• fbaker
      October 19, 2011 | 4:46 pm

      Robert,

      We used sturdy low-top hiking shoes and brought gators in case we hit snow. We were happy with our choice. I’d leave the heavy boots at home. We hiked in snow on two different days (nothing over 6 inches) and were fine. Just bring an extra pair of socks (or two) in case you hit wet or snowy conditions for several days in a row. You want to minimize hiking in wet socks.

      Bring a couple heat packs too. My wife doesn’t have great circulation, so she stuffed a pack near her toes when we headed out over the pass. I ended up using one too because my fingers were getting cold.

      December is a great time to do the trek. You and your son are going to have a great trip.

      Forest

  14. mathieu van rijswick
    October 4, 2011 | 12:21 pm

    Hi Forest, Just viewed your Annapurna video. I was happy to see
    that many sights still look as in 1977 on our way to climb
    Annapurna-I from the north (we went Kali Gandaki up). Thanks!
    Mathieu van Rijswick – NL

    • fbaker
      October 9, 2011 | 11:25 am

      Mathieu, You climbed Annapurna-I in 1977! Although the scenery
      hasn’t changed all that much, I’m sure our journeys were quite
      different from each other. I’m sure mine was any easy stroll in the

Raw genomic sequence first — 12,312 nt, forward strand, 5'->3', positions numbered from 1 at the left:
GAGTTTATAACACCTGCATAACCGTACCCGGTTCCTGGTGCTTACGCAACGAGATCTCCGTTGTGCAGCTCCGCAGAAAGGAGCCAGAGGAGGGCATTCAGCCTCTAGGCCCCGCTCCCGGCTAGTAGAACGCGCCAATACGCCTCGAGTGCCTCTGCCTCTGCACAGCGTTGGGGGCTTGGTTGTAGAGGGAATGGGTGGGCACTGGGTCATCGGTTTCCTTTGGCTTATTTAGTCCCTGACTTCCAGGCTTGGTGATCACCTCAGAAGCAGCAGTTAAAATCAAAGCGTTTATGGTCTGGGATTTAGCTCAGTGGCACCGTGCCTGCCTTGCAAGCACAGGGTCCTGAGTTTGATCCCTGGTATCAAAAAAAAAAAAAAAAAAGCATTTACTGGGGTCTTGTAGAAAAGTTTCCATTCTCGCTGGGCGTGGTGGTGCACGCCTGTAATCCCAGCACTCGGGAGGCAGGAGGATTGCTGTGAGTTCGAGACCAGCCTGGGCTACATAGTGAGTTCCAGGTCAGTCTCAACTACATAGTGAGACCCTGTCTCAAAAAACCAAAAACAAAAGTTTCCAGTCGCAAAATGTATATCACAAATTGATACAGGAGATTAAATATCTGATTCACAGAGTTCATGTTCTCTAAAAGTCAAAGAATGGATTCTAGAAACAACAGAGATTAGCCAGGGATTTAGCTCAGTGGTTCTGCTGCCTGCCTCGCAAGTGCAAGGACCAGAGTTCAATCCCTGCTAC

woods compared to yours. Cheers!

  15. Cjell Money
    August 14, 2011 | 6:05 pm

    Took me a little while to find this but i finally did. Still in
    sinapore? hope things are great for you two. Felt almost like an
    accomplishment finishing the the GDMBR video. Enjoyed it more than
    Ride the Divide…way less crying. After leaving you two I sold the
    motorbike in khatmandu. Bought an old giant. Rode it back to North
    India. Went crazy riding alone in India. Rerouted to Kolkata. Flew
    to Bangkok. Loved riding through thailand. Sold the bike. Flew to
    indo. Surfed sumatra for a month. NY. MN. Another short tour back
    to CO. Back in Vail. Gearing up for a TD next year and maybe even a
    ride this year. Hope you’re well you two. See you round. Holler if
    you ever find yourself in CO. See ya.

  16. Brian Traughber
    February 24, 2011 | 9:53 pm

    Unbelievable shots in the video! Thanks for sharing.

  17. David Herskowitz
    February 24, 2011 | 9:18 pm

    Hey Forest and Annie, Thanks for the report from Annapurna ! It brings back lots of memories for me. I did the Annapurna trek back in 1989…I’m sure the mountains ans trails are still pretty much unchanged though. I actually went counterclockwise and started from Sisuwa and went through Thorang-la pass also and then down into Pokhara. I was there in the spring and we were lucky to see the amazing rhonedendron fields with the full set of mountains surrounding them…that was on the jomson side somewhere. Great to see you guys are still finding adventures to keep you exploring the world. Take care, David, Chris, Benjamin and Yoni

    • fbaker
      February 25, 2011 | 12:09 am

      1989? Before the internets? Wow, was Nepal even a country then? :)
      Great to hear from you Dave – I didn’t realize that you were in Nepal during your travels. One thing that has changed since you were there is that they’ve started building a jeep road up both sides of the valley. None-the-less, it’s still a beautiful place.
      Forest

  18. Dawn Marie
    February 24, 2011 | 8:29 pm

    um umm, butter tea cheers! looks like So much fun, and makes me love and miss ya’ll so so much :D